Tom Stallkamp, chief executive officer of MSX International Inc., delivered a speech titled ``One LAST Time: Can we all get on the same page?'' at the Global Leadership Conference, held in October at the Greenbrier resort near White Sulphur Springs, W.Va. He discussed the speech and his prescription for fixing the industry with David Versical, managing editor of Automotive News, a sister publication to Plastics News. Edited excerpts follow.
Q. Why this speech for this audience?
A. It was an attempt to talk not as much to the Big Three as to the supply base and say, `Look you guys, I think time's running out on fixing this industry.' You gotta say a little bit more than `life is tough.' ''
Q. Do you really believe what you said?
A. Yes. If you look at the margins in this industry, I don't see anything that says we're on the cusp of being able to change it. It's just become so damn competitive and so grindingly cost-oriented that we'll be [like] a railroad or airline.
We've only got two airlines in this country that are making any money: One's an upstart and another's a semi-upstart - Jet Blue and Southwest.
Q. You said the fun has gone out of the business. When did you last have fun?
A. We had fun in the '90s at Chrysler. But the industry has changed dramatically in the last 10 years. We pay people to buy the cars with incentives, and we pressure the supply chain to pay for that in a way, and nobody's making any money.
You can't incremental yourself out of this problem. It needs some big changes.
Q. You called for an original equipment manufacturer-funded consortium to get rid of inefficiency. How would that work?
A. You can't give a speech bitching about something and pointing out all the problems without an answer, and the answer is, somebody's got to spend some thought on this. What happens now is, there isn't enough thought on how it all interrelates, and a consortium that is paid for by the automakers but not influenced by them would show some significant sign that they are ready to change the structure of the industry.
Q. Would you run it?
A. I don't want to run it. There's a lot of thought in academia, in supply chains and in the OEMs on fixing this. But the attempts at collaboration at [the Automotive Industry Action Group] and [the Society of Automotive Engineers] have really been sort of half-hearted. The senior management at the suppliers and the OEMs doesn't recognize that something's got to change.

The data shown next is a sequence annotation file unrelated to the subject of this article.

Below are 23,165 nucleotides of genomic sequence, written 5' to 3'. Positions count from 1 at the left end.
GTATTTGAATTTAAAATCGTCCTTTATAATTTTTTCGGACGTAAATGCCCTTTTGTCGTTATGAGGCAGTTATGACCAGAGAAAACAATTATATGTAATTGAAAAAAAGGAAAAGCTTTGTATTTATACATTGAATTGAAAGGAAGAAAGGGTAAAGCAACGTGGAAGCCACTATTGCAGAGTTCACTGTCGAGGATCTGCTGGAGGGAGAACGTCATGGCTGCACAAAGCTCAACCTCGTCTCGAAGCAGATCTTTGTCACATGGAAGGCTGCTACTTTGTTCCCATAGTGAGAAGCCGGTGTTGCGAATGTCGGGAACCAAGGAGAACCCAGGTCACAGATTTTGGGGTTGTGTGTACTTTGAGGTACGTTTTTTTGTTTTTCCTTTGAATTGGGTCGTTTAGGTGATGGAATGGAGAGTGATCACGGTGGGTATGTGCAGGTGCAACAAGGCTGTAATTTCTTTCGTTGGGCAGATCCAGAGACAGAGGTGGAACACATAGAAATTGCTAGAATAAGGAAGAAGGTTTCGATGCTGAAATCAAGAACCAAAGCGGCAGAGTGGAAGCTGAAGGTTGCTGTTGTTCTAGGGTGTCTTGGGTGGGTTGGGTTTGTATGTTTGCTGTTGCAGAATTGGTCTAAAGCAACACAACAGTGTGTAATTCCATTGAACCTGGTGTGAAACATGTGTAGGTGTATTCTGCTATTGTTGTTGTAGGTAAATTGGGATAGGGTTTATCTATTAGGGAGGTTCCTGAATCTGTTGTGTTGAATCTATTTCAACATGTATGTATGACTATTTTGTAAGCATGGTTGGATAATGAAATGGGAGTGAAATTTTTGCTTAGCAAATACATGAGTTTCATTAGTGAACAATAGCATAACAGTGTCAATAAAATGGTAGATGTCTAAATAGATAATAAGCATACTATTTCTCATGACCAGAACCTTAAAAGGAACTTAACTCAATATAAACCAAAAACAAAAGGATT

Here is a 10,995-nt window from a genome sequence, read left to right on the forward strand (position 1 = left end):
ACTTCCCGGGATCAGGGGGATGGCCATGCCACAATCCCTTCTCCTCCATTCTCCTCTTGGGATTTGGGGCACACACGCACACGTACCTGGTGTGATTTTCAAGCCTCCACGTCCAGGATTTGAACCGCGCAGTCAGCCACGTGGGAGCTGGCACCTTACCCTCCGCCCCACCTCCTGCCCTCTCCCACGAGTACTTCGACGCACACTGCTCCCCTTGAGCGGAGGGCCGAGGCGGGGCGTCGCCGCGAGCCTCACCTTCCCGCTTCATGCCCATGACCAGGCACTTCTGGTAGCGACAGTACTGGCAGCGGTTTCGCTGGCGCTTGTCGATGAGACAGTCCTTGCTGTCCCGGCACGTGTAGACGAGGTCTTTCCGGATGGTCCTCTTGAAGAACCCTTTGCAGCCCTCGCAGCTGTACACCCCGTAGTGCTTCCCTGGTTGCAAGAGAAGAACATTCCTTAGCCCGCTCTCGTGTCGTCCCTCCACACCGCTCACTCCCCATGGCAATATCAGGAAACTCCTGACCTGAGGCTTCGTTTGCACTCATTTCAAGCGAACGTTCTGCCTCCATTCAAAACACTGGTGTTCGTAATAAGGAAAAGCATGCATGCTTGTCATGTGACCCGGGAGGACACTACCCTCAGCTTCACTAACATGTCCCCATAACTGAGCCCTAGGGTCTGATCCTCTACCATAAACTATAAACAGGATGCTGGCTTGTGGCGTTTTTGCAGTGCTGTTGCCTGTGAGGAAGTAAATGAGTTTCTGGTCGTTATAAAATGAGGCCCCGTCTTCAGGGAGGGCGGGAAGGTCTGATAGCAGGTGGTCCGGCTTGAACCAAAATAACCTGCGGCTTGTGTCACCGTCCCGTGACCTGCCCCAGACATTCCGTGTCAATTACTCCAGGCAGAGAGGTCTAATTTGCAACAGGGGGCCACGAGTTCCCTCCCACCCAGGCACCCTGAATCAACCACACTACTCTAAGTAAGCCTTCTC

There's just an enormous amount of isolation and overcompetition in areas [where] we shouldn't compete and not enough in areas where we should.
Q. For example?
A. Everybody is replicating costs at the megasupplier, adding functions when those should be done by some group that cuts across suppliers.
Logistics is the best example. When the Big Three each did logistics, they were supremely efficient. Then they [got] out of logistics and gave the integrator complete responsibility for managing the chain all the way down to the little suppliers.
That's one decision, but then they've got to understand that they've gotten out of that for maybe 10 guys at the megasupplier level. And all those 10 megasuppliers have to add a logistics function. Magna has to add it. Lear has to add it. Delphi has to add it. Visteon has to add it. And when you're all done, they all added a cost. It costs more than the Big Three got out of.
I'm not faulting the Big Three, because it's a responsibility issue that they are trying to push down the chain. My big point is how that's implemented.
Q. Is this an automaker issue or a supplier issue?
A. I was careful to not be anti-OEM. The suppliers have as much or more responsibility for stepping up to the plate. The OEMs shouldn't manage the chain, so they should fund this study of how they can do things more efficiently. Now will they? I don't know. There's still too much competition and secrecy. It's never changed.
Q. Are things this dire?
A. Sure. We could be the next passenger railroads. This should be the most dynamic and exciting industry on earth, and it's sort of sad that computers are maybe more dynamic than this. The computer business is very competitive; lots of people have problems. But there's more thought going on in that business than in this business.
Q. Are you serious about the consortium idea?
A. I don't have another idea. If somebody's got a better idea to get the place working together, I'd be glad to hear it. I don't know how you get everybody working together except providing some forum where everybody can talk about these replicate costs and streamlining the structure.
Q. Won't that take away competitive advantages?
A. Some of this is a strategic advantage. But who cares about some of this stuff? It's hard to believe that buying gloves is a strategic advantage for anybody, to spec on gloves for Ford vs. Toyota. It's pretty hard to believe that an American worker in Mississippi, Alabama or Michigan should have a different glove. Some of the suppliers have told me how they've saved millions standardizing their glove buy. Fine. Let's go the next step and have everybody do that.
Q. Have you seen this work in other industries?
A. In the computer industry there's been more work done on standardizing. Computer assemblers aren't true assemblers. They just plug and play lots of stuff into their computers. If we were the computer industry, we would have different specs for motherboards and analog decoders and all the stuff that's plugged into a computer. We do it all the separate OEM way.
Q. What was your intent?
A. I was trying to shake people up and trying to make them think a little bit. I wasn't trying to attack any individual company or person certainly.
I was just trying to say, `Take a time out here, guys, before we all get so dizzy we can't see straight.' ''